by Dale Stamper
This past Veterans Day I again had the good fortune of traveling to Washington, DC to represent BVA at a major event. Cora and I arrived at the White House early in the morning for a breakfast given for the invited leaders of the Veterans Service Organizations. We had our photo taken with President Obama.
Following the breakfast, we were transferred in a shuttle to Arlington National Cemetery for the Presidential wreath laying ceremony. This is always a powerfully moving ceremony and a great honor to be a part of. Most members of the general public were already seated in the Amphitheater waiting for the program to begin while we were led behind it near the President as he presented his own wreath.
With the wreath presentation completed, Cora left me so that she could sit with BVA staff members in the box seats that had been assigned to our organization. I was guided to the stage with the other VSO national leaders.
An amazing thing happened while the President was giving his speech. As background, Cora and I have a friend named Jessa from the Philippines. Jessa works for a nongovernmental organization and is currently stationed in Kurdistan, Iraq. During the speech, I was seated on the dais positioned slightly behind President Obama. Cora was in the BVA box when she received a text from Jessa. Watching the events live on the local CNN affiliate in Iraq, Jessa asked Cora: “Is that Pastor Dale seated on the platform behind the President?” Cora was shocked to receive a text message from someone so far away who was viewing the event in real time.
Technology has most certainly changed all of our lives. Things can be viewed as they take place and comments made about those events just as quickly. I am still amazed at the changes that have taken place in my short lifetime.
In this issue of the BVA Bulletin there is an entry in the Around BVA section about my elk hunting experience (see “Stamper Marksmanship Shortens Weeklong Elk Hunt in Idaho”). I have lived in Idaho much of my adult life and have often eaten elk meat. I have heard many a hunting experience during my time but until recently could enjoy these experiences only vicariously.
Now, however, thanks to a device called an “iScope,” I have had the same experience as other hunters. I literally used my iPhone to make it all possible—lining up a shot accurately and then pulling the trigger.
The iScope patented smartphone scope adapter allows hunters to attach their smartphone directly to the eye piece of their rifle scope. From what I’m told, it allows sighted hunters to look at a targeted area without squinting in one eye and allows use of both eyes. This affects a blind hunter who is depending on a sighted guide who is using the iScope.
Using their smartphone’s camera, sighted guides can see a full screen view of what they would normally see through their scope. This new full screen view allows for easier, safer shooting, better accuracy, and the option of filming a hunt from the eye of the shooter.
The iScope fits the majority of scopes that are sold on the market today. It connects to the scope’s eye piece, up to 48 millimeters, with four felt-tipped screws for a secure mount that won't harm the scope. The iScope is said to be great for rifles, shotguns, pistols, crossbows, Airsoft, and BB guns. It should work with virtually anything that has a scope.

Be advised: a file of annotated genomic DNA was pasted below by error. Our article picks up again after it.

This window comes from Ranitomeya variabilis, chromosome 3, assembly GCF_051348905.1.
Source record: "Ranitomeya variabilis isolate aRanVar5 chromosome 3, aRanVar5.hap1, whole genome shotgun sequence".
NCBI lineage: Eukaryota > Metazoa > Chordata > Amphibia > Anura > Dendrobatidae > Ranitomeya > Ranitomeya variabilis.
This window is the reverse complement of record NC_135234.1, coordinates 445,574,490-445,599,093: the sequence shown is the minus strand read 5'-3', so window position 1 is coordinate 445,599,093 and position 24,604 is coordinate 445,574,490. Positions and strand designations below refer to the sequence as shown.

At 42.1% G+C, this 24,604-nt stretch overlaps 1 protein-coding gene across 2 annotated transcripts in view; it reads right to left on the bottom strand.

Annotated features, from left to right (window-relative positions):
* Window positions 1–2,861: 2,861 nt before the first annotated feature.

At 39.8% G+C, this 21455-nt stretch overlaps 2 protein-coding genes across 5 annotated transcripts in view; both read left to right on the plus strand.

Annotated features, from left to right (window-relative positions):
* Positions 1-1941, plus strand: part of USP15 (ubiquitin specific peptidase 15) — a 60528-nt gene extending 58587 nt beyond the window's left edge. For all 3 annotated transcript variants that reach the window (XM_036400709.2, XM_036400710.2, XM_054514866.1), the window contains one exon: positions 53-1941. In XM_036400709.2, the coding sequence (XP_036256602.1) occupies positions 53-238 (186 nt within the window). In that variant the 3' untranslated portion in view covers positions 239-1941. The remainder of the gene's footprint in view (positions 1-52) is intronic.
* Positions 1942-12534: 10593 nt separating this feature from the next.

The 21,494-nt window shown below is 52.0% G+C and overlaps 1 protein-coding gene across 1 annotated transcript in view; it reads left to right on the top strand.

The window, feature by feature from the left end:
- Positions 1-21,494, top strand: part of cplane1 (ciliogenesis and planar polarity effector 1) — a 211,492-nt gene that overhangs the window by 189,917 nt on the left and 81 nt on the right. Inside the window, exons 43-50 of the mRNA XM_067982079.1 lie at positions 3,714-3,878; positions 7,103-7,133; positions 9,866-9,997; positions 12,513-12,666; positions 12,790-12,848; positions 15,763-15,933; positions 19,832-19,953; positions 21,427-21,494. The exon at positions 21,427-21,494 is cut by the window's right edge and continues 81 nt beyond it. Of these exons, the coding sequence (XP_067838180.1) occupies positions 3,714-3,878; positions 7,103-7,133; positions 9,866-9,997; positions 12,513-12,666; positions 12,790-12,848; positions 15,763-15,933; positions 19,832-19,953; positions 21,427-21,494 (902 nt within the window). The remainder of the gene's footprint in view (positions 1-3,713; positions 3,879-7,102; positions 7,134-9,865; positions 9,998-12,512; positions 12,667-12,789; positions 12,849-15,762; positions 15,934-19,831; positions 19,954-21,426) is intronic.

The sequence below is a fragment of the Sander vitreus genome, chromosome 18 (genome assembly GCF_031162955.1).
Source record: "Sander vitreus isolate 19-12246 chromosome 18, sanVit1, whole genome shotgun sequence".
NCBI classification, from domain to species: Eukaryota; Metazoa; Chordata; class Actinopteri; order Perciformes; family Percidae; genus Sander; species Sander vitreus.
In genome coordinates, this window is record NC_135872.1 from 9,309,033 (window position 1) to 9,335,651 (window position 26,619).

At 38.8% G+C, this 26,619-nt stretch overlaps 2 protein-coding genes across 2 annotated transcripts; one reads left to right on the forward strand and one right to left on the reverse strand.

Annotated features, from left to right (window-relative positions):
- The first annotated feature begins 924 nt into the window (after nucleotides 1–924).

Thanks to the iScope, hunters do not necessarily have to wait to get home in order to see their latest adventure. They can now use their smartphone to aim, shoot, and film their hunts. With the ability to view and share footage filmed directly from the smartphone, social media can be created live in the woods. Hunts can literally be posted online right on the spot.
The iScope is an example of a technological innovation that was not necessarily created for the blind and visually impaired but which we can certainly utilize and from which we can benefit. So it is with so many other advances in the modern world.
I often encourage our younger blinded veterans to take advantage of the benefits and services we have today, compared to the 1960s when I lost my vision. Most of them are already familiar with the latest devices. For older veterans who are not, there is documentation out there that we can still learn what they are and how to use them! Doing so is the road map for making our life experiences more extraordinary than ever before.
As we approach a time of the year that is meant to be joyous and uplifting, I wish for all of our blinded veterans and their families that very enhancement of their quality of life. May we be enriched by innovations such as the iScope but also by the things in life that matter most and which are permanent—our family relationships and our associations one with another through the Blinded Veterans Association. May we enjoy them and treasure them. I wish each of you the best of health and prosperity in the New Year. I wish the same for our beloved BVA.
Dale Stamper, right, and Joe Parker stand with representatives of other VSOs and their organizational wreaths near Arlington National Cemetery’s Tomb of the Unknowns.